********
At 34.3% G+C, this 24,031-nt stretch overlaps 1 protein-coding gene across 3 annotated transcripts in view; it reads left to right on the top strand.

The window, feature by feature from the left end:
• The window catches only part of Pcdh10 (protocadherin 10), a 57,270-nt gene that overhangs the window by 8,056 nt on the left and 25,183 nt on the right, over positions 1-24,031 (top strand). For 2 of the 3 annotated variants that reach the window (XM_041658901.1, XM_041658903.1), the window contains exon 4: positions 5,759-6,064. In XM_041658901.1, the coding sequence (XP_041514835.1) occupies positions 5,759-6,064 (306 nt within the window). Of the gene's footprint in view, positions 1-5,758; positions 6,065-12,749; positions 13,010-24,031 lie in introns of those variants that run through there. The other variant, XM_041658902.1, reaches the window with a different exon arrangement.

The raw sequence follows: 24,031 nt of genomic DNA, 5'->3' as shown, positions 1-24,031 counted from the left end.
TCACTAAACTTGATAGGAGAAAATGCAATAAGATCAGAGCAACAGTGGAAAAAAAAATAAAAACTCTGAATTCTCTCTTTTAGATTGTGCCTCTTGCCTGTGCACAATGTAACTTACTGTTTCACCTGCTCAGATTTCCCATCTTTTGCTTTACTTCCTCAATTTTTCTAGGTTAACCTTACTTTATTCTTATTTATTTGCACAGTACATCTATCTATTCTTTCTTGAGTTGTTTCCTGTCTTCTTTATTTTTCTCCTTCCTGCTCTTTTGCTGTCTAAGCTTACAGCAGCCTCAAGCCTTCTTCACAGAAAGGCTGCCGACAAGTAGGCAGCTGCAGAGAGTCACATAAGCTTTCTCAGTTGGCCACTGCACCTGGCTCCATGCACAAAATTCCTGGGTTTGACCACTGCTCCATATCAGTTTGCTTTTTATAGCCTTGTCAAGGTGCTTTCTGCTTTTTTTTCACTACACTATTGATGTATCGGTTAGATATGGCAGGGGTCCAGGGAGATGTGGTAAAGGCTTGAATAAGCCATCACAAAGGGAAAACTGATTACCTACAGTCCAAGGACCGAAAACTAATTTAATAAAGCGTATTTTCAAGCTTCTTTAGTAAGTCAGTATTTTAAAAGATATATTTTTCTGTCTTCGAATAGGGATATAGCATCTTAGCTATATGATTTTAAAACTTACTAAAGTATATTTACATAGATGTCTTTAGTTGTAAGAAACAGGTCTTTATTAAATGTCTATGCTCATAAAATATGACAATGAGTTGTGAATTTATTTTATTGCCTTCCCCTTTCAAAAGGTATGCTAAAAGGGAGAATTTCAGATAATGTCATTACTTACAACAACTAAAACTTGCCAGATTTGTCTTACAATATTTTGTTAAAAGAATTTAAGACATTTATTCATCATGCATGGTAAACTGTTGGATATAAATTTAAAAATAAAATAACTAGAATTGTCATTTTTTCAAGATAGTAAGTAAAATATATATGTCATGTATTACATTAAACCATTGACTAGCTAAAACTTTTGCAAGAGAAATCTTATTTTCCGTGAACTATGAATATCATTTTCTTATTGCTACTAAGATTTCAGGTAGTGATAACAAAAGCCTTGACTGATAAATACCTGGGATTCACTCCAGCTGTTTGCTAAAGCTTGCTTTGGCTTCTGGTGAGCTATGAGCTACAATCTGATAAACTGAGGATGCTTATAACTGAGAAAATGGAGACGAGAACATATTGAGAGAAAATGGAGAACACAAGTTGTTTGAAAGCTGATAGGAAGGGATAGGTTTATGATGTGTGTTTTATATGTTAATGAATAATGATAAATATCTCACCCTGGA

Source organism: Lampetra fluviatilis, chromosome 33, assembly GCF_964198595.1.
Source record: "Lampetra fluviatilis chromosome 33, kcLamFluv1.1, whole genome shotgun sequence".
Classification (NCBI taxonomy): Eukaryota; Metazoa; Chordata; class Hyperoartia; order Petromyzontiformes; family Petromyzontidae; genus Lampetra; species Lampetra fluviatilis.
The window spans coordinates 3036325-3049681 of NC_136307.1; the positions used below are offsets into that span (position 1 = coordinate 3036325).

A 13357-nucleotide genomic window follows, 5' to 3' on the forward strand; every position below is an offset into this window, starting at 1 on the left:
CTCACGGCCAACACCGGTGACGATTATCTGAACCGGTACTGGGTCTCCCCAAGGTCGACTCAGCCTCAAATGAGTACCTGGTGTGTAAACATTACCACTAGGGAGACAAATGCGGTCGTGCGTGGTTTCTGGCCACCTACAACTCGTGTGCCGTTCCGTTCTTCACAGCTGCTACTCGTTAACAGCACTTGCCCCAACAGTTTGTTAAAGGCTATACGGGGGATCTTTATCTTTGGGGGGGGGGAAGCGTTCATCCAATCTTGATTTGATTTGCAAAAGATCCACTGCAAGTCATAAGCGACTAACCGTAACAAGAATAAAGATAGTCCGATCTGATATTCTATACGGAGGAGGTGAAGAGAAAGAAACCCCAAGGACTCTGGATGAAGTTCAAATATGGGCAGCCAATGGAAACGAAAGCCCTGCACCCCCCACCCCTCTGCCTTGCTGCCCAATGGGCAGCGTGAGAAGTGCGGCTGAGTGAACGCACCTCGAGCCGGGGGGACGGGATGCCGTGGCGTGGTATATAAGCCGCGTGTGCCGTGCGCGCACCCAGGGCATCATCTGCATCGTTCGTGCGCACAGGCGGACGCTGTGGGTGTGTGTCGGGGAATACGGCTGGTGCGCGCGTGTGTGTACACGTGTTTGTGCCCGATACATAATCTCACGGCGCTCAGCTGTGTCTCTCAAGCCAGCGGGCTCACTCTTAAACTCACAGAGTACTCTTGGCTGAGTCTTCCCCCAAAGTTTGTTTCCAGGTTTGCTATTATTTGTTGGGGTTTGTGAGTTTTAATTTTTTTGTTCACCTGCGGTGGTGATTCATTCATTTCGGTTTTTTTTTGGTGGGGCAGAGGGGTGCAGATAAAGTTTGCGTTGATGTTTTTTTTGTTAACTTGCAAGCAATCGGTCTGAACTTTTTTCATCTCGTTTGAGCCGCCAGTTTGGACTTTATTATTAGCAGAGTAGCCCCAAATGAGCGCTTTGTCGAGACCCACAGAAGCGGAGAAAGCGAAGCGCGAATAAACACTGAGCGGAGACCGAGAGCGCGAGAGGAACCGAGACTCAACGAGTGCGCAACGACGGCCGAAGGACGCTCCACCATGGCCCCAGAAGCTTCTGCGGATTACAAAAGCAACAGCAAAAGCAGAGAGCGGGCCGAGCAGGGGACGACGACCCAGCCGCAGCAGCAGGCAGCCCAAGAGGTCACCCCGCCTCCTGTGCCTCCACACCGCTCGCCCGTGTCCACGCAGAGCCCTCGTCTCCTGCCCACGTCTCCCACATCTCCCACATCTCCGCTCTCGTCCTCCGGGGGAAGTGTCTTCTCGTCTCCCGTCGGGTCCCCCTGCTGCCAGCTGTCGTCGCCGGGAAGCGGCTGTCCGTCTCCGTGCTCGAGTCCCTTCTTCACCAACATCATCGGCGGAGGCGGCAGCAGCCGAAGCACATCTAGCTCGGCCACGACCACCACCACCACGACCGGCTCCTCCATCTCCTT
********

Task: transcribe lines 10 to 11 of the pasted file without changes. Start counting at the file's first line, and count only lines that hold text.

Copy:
A 13357-nucleotide genomic window follows, 5' to 3' on the forward strand; every position below is an offset into this window, starting at 1 on the left:
CTCACGGCCAACACCGGTGACGATTATCTGAACCGGTACTGGGTCTCCCCAAGGTCGACTCAGCCTCAAATGAGTACCTGGTGTGTAAACATTACCACTAGGGAGACAAATGCGGTCGTGCGTGGTTTCTGGCCACCTACAACTCGTGTGCCGTTCCGTTCTTCACAGCTGCTACTCGTTAACAGCACTTGCCCCAACAGTTTGTTAAAGGCTATACGGGGGATCTTTATCTTTGGGGGGGGGGAAGCGTTCATCCAATCTTGATTTGATTTGCAAAAGATCCACTGCAAGTCATAAGCGACTAACCGTAACAAGAATAAAGATAGTCCGATCTGATATTCTATACGGAGGAGGTGAAGAGAAAGAAACCCCAAGGACTCTGGATGAAGTTCAAATATGGGCAGCCAATGGAAACGAAAGCCCTGCACCCCCCACCCCTCTGCCTTGCTGCCCAATGGGCAGCGTGAGAAGTGCGGCTGAGTGAACGCACCTCGAGCCGGGGGGACGGGATGCCGTGGCGTGGTATATAAGCCGCGTGTGCCGTGCGCGCACCCAGGGCATCATCTGCATCGTTCGTGCGCACAGGCGGACGCTGTGGGTGTGTGTCGGGGAATACGGCTGGTGCGCGCGTGTGTGTACACGTGTTTGTGCCCGATACATAATCTCACGGCGCTCAGCTGTGTCTCTCAAGCCAGCGGGCTCACTCTTAAACTCACAGAGTACTCTTGGCTGAGTCTTCCCCCAAAGTTTGTTTCCAGGTTTGCTATTATTTGTTGGGGTTTGTGAGTTTTAATTTTTTTGTTCACCTGCGGTGGTGATTCATTCATTTCGGTTTTTTTTTGGTGGGGCAGAGGGGTGCAGATAAAGTTTGCGTTGATGTTTTTTTTGTTAACTTGCAAGCAATCGGTCTGAACTTTTTTCATCTCGTTTGAGCCGCCAGTTTGGACTTTATTATTAGCAGAGTAGCCCCAAATGAGCGCTTTGTCGAGACCCACAGAAGCGGAGAAAGCGAAGCGCGAATAAACACTGAGCGGAGACCGAGAGCGCGAGAGGAACCGAGACTCAACGAGTGCGCAACGACGGCCGAAGGACGCTCCACCATGGCCCCAGAAGCTTCTGCGGATTACAAAAGCAACAGCAAAAGCAGAGAGCGGGCCGAGCAGGGGACGACGACCCAGCCGCAGCAGCAGGCAGCCCAAGAGGTCACCCCGCCTCCTGTGCCTCCACACCGCTCGCCCGTGTCCACGCAGAGCCCTCGTCTCCTGCCCACGTCTCCCACATCTCCCACATCTCCGCTCTCGTCCTCCGGGGGAAGTGTCTTCTCGTCTCCCGTCGGGTCCCCCTGCTGCCAGCTGTCGTCGCCGGGAAGCGGCTGTCCGTCTCCGTGCTCGAGTCCCTTCTTCACCAACATCATCGGCGGAGGCGGCAGCAGCCGAAGCACATCTAGCTCGGCCACGACCACCACCACCACGACCGGCTCCTCCATCTCCTT